Xavier Sala-i-Martin is a professor of economics at Columbia University. Sala-i-Martin earned his degree from the Autonomous University of Barcelona in 1985 and his Ph.D. from Harvard University in 1990, both in economics. In addition to working at Columbia, he has been a professor at Yale University, Harvard University, and the Universitst Pompeu Fabra in Barcelona (which he still visits for a term every summer).
Sala-i-Martin is widely recognized as one of the leading economists in the field of economic growth and is consistently ranked among the most-cited economists in the world for works produced in the 1990s. His works include the topics of economic growth, development in Africa, monetary economics, social security, health and economics, classical-liberal thinking (with his book "Liberal economics for non-economists and non-liberals") (the "liberal" in the title should be understood in the classic liberal/libertarian sense), and convergence. He has constructed an estimate of the World Distribution of Income, which he has then used to estimate poverty rates and measures of inequality. The conclusions of this study offered a new point of view, for two reasons. First, the United Nations and the World Bank used to believe that, although poverty rates were falling, the total number of poor people was increasing. Sala-i-Martin claimed that both were falling. Second, the United Nations and the World Bank used to (and still do) believe that individual income inequalities were on the rise. Sala-i-Martin claimed they were not.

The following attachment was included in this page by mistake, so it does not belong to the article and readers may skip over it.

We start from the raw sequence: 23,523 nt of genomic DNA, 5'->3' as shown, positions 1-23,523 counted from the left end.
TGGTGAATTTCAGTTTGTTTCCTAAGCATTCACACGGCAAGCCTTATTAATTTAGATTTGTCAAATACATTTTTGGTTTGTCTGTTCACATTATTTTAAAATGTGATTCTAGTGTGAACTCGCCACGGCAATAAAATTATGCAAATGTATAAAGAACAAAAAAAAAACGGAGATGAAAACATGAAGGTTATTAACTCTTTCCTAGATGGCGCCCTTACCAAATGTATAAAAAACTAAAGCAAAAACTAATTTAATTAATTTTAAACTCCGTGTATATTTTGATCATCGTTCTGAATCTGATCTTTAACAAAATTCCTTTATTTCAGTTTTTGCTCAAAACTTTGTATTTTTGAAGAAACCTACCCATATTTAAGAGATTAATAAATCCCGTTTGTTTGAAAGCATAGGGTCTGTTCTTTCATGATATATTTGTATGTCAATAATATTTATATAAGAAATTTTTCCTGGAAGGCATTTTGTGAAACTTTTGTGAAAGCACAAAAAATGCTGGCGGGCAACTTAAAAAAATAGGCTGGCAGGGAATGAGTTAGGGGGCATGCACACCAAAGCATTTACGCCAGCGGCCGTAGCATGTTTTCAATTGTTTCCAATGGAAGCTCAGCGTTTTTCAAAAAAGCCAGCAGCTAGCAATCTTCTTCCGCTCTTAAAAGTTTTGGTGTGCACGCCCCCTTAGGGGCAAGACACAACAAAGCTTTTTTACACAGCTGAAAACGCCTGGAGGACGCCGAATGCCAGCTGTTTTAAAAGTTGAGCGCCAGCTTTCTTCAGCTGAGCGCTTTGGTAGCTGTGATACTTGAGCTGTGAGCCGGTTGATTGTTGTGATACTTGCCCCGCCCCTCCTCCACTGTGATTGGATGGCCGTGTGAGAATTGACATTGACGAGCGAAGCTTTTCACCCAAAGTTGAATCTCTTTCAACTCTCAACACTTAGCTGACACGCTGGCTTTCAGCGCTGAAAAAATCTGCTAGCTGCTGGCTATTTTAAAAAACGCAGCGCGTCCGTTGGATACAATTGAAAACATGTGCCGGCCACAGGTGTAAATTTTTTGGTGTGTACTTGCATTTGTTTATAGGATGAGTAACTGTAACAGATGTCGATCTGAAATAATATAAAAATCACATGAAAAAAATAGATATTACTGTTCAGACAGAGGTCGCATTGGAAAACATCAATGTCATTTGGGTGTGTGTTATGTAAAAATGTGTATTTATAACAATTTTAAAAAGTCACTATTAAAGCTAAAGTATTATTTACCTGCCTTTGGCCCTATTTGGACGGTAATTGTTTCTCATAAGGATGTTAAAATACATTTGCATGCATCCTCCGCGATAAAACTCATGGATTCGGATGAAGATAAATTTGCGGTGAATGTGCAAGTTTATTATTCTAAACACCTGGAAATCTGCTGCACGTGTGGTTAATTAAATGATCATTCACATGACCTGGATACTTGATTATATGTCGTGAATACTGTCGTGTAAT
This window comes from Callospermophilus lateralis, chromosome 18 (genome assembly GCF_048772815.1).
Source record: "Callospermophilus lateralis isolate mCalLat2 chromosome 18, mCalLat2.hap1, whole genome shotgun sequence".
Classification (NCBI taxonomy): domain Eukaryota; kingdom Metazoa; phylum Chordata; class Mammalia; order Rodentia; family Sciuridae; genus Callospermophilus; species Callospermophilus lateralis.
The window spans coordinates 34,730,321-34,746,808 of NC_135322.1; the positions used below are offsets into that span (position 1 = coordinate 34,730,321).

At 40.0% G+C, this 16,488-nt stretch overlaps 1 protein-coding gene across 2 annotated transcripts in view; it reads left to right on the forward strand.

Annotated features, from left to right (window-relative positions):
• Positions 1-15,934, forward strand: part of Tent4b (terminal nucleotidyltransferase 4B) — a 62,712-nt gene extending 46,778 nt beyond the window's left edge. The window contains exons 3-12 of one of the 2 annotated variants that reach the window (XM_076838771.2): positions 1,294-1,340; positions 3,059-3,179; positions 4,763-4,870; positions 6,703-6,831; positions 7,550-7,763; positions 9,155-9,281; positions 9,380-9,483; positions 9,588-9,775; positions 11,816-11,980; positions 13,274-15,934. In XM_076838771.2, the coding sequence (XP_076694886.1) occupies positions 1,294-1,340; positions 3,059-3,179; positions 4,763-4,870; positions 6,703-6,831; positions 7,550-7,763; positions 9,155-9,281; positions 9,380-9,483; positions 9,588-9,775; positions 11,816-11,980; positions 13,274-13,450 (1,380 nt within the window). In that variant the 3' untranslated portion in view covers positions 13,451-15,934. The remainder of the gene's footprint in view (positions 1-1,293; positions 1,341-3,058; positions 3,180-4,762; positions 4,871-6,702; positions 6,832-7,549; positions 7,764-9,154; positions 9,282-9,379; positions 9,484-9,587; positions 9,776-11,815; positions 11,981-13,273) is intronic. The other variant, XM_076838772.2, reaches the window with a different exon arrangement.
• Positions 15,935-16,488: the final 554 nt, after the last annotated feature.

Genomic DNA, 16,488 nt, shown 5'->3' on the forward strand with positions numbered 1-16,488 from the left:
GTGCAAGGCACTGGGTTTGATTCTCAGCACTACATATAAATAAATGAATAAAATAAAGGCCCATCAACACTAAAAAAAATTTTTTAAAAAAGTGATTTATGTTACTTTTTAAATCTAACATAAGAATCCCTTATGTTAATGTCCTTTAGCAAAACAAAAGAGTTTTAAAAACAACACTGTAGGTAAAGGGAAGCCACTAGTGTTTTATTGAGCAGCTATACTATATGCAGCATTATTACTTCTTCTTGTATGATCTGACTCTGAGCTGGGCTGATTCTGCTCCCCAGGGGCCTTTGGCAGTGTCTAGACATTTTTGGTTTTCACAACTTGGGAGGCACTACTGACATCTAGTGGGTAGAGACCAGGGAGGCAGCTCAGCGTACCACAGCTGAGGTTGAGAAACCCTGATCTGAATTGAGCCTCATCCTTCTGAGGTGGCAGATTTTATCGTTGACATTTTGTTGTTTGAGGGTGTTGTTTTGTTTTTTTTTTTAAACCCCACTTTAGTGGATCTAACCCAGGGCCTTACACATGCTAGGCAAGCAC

He is the author of the economic growth textbook Apuntes de Crecimiento Economico (in Spanish) and the co-author (with Robert Barro) of the textbook Economic Growth (original in English and translated into French, German, Spanish, Chinese and Japanese).
Sala-i-Martin is, along with Elsa V. Artadi, the author of the Global Competiveness Index, used since 2004 by the Global Competitiveness Report published by the World Economic Forum, an index that ranks 142 countries by their level of economic competitiveness.